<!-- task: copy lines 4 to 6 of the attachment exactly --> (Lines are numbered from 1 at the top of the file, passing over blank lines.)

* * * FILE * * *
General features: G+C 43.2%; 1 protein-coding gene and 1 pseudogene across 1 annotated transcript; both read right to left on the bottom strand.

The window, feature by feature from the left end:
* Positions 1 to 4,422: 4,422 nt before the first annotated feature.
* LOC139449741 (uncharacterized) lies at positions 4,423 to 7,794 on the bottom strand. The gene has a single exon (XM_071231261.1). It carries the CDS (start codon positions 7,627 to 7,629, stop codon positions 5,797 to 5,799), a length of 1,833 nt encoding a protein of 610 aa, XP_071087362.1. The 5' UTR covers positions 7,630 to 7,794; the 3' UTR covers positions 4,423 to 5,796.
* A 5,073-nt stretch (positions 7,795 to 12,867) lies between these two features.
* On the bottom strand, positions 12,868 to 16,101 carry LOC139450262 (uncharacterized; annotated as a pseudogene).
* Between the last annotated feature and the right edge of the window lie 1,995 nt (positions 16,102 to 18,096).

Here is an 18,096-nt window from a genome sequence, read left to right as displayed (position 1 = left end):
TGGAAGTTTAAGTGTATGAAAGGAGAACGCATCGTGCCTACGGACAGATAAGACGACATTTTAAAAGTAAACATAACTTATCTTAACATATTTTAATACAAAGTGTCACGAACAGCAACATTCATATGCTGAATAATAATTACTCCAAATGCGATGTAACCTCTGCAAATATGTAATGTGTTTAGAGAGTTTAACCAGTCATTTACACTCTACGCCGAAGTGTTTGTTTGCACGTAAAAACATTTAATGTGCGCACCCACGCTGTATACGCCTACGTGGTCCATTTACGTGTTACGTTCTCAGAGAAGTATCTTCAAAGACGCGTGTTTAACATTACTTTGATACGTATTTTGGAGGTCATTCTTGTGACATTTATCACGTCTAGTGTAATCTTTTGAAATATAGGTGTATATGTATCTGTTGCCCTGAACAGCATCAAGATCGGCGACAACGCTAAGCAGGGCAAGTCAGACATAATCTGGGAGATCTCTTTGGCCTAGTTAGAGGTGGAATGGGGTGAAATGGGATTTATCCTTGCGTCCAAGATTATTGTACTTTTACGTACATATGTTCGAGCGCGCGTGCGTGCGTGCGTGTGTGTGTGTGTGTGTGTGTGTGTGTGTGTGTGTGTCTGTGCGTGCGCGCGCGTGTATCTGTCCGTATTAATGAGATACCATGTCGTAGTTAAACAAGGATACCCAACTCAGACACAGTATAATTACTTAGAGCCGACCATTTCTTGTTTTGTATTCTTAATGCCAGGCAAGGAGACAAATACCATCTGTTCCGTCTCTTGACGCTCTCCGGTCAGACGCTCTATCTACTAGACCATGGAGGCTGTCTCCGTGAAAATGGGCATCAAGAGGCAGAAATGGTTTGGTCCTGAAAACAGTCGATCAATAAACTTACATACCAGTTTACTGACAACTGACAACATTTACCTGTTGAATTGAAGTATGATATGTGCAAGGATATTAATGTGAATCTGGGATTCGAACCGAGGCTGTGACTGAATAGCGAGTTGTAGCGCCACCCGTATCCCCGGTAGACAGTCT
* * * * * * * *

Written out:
* LOC139449741 (uncharacterized) lies at positions 4,423 to 7,794 on the bottom strand. The gene has a single exon (XM_071231261.1). It carries the CDS (start codon positions 7,627 to 7,629, stop codon positions 5,797 to 5,799), a length of 1,833 nt encoding a protein of 610 aa, XP_071087362.1. The 5' UTR covers positions 7,630 to 7,794; the 3' UTR covers positions 4,423 to 5,796.
* A 5,073-nt stretch (positions 7,795 to 12,867) lies between these two features.
* On the bottom strand, positions 12,868 to 16,101 carry LOC139450262 (uncharacterized; annotated as a pseudogene).